“This company has all the financial attributes of a wonderful business… consistently thick profit margins… consistently high returns on invested capital… tremendous free cash flow generation… a fortress balance sheet… and it rewards shareholders with dividends and share buybacks.

“Dan believes you can safely put a significant portion of your portfolio into this one stock, and make 100% or more in the next few years, while locking in a tremendous dividend for many years to come.”

OK, so that’s all enticing … but not really very clue-y. Anything else to feed into the hungry maw of the Thinkolator?

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“This company is one of the most innovative and secretive firms in the world….

“… several negative stories are swirling around the media right now….

“This company has become so successful, in such a short period of time, its competitors have actually taken them to court in a feeble attempt to ‘ban’ their products….

“Even the retailers who sell this company’s products know little about the inner workings of its business…”

But then we get into the meat of Ferris’ argument — that even on top of the “blue chip” attributes this company has in growth, balance sheet, brand, etc., there’s something going on in capital spending that augurs well for their future:

“Incredibly, this firm has increased its capital spending by nearly 300% in just three years and no one on Wall Street seems to have noticed.

“And based on this company’s financial history, Dan thinks this huge increase in spending means they are gearing up to make a big announcement.

“Here are a couple examples he dug up:

“In 2007, this company made a huge addition to its business, after increasing capital spending over the previous few years by a whopping 367%.

“It happened again in 2010.

“This company made another big change to their business after increasing capital spending over the previous spending few years by 216%. ”

And then the sum-up:

“This company is a stone-cold, cash-gushing World Dominator. We have no doubt it will be around for a long time. Your grandchildren’s grandchildren will probably use its products. And yet, the stock market is valuing this company as if it’s going out of business.”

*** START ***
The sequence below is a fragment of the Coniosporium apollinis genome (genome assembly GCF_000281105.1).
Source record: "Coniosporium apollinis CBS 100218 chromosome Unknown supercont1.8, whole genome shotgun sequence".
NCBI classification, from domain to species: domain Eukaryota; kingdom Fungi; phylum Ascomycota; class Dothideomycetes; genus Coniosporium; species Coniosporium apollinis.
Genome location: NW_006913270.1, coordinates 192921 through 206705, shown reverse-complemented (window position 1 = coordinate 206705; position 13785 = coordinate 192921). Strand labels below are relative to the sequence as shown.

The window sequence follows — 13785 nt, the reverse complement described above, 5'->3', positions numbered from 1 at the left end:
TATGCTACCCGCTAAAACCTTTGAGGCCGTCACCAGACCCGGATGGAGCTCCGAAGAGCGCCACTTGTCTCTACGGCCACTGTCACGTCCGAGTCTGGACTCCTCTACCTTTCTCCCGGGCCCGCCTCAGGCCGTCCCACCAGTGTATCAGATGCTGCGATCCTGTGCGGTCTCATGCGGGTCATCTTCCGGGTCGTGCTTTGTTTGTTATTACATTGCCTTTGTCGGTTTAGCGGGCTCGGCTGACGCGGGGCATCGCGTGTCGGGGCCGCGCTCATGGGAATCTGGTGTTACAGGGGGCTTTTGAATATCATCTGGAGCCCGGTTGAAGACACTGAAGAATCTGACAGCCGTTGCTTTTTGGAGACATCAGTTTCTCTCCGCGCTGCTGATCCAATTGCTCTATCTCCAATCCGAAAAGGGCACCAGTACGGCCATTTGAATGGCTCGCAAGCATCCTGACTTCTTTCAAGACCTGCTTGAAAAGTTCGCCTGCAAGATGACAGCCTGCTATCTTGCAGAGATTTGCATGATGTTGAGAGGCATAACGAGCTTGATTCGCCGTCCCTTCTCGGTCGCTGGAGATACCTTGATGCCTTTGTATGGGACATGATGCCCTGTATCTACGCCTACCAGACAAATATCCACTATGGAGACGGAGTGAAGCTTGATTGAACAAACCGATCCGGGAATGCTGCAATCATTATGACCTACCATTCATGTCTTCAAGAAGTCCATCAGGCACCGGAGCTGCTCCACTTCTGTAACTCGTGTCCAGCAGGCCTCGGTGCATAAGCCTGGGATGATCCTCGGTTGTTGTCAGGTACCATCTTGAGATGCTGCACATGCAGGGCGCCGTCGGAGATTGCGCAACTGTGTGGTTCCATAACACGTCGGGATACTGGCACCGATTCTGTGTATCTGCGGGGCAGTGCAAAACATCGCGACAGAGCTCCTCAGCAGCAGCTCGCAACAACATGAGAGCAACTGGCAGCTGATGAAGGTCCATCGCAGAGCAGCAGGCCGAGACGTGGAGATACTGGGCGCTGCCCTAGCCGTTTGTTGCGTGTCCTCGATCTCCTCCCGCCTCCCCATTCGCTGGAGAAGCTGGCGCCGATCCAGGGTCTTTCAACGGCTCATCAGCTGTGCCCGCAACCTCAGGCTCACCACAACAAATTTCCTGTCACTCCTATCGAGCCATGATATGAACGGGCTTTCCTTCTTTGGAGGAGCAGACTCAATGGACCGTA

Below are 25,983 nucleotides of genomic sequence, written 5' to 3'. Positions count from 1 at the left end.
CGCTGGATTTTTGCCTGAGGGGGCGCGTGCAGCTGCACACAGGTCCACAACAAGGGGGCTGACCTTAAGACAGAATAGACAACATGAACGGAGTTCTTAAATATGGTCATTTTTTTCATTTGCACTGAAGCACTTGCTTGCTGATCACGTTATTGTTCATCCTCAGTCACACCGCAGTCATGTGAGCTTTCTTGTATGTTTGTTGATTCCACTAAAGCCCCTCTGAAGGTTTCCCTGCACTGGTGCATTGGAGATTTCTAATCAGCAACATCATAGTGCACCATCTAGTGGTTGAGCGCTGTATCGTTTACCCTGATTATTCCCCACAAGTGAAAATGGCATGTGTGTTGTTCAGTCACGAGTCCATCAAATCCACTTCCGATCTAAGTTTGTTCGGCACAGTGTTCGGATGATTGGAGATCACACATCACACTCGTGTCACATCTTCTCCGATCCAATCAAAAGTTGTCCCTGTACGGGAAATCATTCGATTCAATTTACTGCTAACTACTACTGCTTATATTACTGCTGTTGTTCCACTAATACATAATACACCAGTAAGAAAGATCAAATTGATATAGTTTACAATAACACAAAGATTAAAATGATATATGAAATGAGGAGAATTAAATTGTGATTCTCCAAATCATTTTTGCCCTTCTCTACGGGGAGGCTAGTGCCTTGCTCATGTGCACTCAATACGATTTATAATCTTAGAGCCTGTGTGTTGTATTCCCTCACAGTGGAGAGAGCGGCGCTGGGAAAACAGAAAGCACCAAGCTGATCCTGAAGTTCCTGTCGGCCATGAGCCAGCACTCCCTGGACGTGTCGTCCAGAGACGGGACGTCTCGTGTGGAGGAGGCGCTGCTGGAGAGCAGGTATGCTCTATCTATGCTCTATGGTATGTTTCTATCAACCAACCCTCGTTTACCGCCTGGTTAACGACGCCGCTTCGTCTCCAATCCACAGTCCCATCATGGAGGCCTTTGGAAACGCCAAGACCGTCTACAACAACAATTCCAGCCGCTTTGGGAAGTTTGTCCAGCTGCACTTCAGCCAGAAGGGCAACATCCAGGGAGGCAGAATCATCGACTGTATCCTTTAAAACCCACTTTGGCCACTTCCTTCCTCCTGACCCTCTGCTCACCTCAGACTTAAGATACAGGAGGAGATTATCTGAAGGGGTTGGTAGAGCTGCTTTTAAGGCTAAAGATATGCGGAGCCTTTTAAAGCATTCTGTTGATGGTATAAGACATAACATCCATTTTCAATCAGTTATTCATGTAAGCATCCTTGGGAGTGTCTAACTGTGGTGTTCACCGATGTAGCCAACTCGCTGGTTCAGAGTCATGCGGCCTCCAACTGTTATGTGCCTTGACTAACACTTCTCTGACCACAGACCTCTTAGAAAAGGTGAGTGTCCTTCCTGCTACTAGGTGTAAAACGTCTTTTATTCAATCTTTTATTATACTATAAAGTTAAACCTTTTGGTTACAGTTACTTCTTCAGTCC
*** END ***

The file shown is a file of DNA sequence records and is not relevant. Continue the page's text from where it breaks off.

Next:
So who is Ferris recommending as his latest “World Dominator” for Extreme Value? Thinkolator sez it’s … Apple (AAPL).

Never heard of it, right?

OK, so I should also note that this is somewhat self-serving — Apple is now my largest personal stock holding, and I even added a few shares to my account this week. My average cost, personally, is now very close to the current price after a series of buys over the last couple years. So I enjoy the fact that Ferris seems to be picking this as a long-term high-potential stock with great safety, a position I agree with.

Why am I sure the Thinkolator’s right on the match this time? Well, it ticks all the clues — Apple does have the strongest balance sheet of any large company in the world, with about $140 billion in net cash (market cap is down to about $410 million now, and they’re promising to return something like $100 billion to shareholders over the next two years through buybacks and dividends.

And they are controversial, the most widely-discussed stock on earth over the last few years, with plenty of negative sentiment about what Apple has to do to “save” the company every time they make an announcement or hint at future products. Even Dan’s boss, Porter Stansberry, wrote about why he’d pick Intel (INTC) over Apple back in February (Ferris has recommended Intel in the past as well, and I own it personally too).

They’re also one of the cheapest large stocks in the world, with a PE ratio of about 10 (both trailing and forecast — analysts don’t think they’ll grow earnings much, if at all, next year.) And they have now been paying a dividend for a year, with the most recent payout (which includes a 15% raise from last year) putting the annual yield at 2.8% — that’s already meaningful and a bit better than the market, after a few more years of dividend hikes (expected by Ferris, apparently, and I concur), the yield could be quite meaningful based on an initial purchase price in this neighborhood.